A power user expects a phone to be an all-in-one communication/personal entertainment device that includes a web browser, GPS, media player, camera, SMS, and IM. However, if you only want to make calls and check your email, a smartphone doesn’t make much economic sense. The initial cost is high and monthly data plans are also expensive. Peek hopes its eponymous email-only device will catch on with people who want email on the go but not the other smartphone accoutrements.
The Peek is a slim (4.0”x2.7”x 0.4”) handheld email device with a bright 320x240 screen. It retails for $80 with a $20 monthly data plan. And if all you want is email, the Peek gets the job done—with some caveats. For a casual user, the device’s limitations may be inconsequential, but tech-savvy individuals will find the shortcomings to be deal breakers.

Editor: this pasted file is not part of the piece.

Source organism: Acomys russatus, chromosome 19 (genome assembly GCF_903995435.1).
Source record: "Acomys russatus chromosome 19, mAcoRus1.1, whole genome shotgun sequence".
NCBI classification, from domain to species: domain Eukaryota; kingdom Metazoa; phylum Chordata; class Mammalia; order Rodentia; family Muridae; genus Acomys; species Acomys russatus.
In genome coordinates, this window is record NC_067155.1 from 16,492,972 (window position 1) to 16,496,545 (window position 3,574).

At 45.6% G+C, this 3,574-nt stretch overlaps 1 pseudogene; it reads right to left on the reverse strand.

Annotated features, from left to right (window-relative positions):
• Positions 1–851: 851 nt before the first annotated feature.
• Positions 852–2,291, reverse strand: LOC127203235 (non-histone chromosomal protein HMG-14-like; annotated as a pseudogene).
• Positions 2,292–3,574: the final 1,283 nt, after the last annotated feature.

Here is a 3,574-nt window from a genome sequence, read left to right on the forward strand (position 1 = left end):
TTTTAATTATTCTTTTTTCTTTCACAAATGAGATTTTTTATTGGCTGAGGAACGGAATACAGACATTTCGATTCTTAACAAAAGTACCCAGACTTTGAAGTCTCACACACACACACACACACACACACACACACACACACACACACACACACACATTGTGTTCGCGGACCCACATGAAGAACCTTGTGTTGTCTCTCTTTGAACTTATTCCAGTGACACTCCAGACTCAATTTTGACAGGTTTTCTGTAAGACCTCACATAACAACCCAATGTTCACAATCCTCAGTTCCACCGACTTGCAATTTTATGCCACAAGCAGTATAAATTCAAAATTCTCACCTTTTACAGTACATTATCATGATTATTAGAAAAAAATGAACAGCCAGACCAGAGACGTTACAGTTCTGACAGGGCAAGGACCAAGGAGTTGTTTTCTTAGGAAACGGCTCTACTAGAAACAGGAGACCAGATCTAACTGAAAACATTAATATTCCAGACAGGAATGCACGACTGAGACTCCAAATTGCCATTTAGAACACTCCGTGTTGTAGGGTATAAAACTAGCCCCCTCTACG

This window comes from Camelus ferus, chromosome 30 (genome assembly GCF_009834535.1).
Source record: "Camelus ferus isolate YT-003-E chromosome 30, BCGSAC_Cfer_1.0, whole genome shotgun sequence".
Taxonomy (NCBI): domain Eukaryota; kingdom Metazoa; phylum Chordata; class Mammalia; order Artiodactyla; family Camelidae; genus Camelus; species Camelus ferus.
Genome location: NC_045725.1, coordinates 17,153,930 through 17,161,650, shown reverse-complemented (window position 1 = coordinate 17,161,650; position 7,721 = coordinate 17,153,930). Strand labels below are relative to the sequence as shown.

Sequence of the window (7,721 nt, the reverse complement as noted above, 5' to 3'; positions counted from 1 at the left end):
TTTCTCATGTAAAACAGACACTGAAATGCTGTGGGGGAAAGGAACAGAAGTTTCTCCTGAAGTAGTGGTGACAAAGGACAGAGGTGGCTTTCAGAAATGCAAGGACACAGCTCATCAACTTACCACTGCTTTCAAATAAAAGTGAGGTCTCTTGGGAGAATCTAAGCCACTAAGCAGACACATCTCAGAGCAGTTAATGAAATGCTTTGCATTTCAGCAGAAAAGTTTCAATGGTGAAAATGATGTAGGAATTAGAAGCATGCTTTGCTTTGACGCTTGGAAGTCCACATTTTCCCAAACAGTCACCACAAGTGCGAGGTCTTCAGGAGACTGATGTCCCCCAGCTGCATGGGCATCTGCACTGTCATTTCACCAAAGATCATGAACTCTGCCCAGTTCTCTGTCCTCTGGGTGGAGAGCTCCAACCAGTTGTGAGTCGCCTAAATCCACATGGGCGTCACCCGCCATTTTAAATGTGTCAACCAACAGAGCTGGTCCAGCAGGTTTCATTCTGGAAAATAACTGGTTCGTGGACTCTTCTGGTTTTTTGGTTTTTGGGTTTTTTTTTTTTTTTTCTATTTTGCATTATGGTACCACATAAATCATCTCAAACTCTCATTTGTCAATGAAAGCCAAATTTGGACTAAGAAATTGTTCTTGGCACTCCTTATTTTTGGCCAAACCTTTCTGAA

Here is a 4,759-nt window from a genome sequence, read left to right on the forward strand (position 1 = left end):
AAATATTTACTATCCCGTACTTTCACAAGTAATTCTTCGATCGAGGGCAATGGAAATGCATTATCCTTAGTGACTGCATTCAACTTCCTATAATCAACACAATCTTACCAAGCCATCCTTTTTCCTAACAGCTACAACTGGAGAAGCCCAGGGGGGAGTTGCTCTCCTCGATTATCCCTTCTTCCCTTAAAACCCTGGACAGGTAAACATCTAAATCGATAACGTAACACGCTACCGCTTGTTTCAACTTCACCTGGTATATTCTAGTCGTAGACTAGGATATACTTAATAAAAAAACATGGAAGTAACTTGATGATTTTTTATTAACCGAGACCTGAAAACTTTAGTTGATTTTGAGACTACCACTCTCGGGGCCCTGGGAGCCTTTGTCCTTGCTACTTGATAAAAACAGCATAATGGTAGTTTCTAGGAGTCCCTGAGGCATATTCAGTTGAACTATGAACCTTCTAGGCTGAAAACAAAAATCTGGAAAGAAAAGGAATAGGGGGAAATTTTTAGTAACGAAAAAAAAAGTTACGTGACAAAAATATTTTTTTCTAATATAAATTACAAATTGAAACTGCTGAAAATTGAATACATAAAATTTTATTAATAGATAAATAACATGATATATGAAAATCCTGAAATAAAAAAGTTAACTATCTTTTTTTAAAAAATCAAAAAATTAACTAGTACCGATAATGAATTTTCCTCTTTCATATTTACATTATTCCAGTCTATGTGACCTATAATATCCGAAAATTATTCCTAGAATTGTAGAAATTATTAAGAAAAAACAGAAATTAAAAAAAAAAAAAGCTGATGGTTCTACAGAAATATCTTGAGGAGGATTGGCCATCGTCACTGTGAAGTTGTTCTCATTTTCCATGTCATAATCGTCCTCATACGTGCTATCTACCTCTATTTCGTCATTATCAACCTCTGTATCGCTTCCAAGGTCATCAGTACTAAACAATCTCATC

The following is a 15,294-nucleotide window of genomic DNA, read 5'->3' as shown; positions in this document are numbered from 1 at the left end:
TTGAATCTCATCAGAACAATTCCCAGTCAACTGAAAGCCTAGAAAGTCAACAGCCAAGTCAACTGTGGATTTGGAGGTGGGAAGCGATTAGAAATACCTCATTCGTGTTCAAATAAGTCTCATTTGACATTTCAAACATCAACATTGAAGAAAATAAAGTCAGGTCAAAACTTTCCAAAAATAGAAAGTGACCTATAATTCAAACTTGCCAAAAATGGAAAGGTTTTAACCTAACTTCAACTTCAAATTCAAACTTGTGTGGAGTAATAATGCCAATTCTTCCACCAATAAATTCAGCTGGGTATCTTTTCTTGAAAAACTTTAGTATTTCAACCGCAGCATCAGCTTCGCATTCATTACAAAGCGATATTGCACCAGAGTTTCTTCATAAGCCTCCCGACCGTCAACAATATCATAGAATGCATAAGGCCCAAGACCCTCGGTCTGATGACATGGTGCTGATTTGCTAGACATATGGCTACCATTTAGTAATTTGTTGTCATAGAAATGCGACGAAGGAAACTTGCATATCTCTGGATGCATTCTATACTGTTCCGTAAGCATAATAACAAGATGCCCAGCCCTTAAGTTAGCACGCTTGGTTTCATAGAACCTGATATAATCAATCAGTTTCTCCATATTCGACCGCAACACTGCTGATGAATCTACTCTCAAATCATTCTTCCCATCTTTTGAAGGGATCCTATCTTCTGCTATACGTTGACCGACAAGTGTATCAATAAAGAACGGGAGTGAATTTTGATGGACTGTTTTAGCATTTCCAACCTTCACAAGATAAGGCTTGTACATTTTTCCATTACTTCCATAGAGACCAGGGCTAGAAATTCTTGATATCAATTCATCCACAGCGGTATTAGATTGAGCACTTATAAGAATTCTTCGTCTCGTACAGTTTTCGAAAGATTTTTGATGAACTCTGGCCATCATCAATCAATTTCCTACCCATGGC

To get started, you simply enter the addresses and passwords of up to three accounts; the major providers—AOL, Gmail, Hotmail, and Yahoo—and numerous ISP-based services are supported. If you register multiple accounts, though, all your email will be dumped into one folder, and you can’t create additional folders, making organization of incoming mail a challenge.
Limited support for attachments is a larger issue. The Peek can open most image-file types, including JPEGs and GIFs, but there’s a size limit of 6MB per attachment and the device slows to a crawl as it tries to open images. Word docs, PDFs, and other types of attachments are not supported, though a spokesperson promised support for additional attachment types in 2009.
Peek leases bandwidth from a wireless phone provider and has stated that its coverage is “nationwide.” While we had no problems connecting, sending, or receiving email anywhere in the Bay Area, if you live in an area with spotty cell reception, your experience may differ. This isn’t push email, though—we generally waited five to eight minutes for mail to arrive.
Within the narrow focus of what it promises to deliver, the Peek succeeds. Just who would find this device appealing, though, is something of a mystery.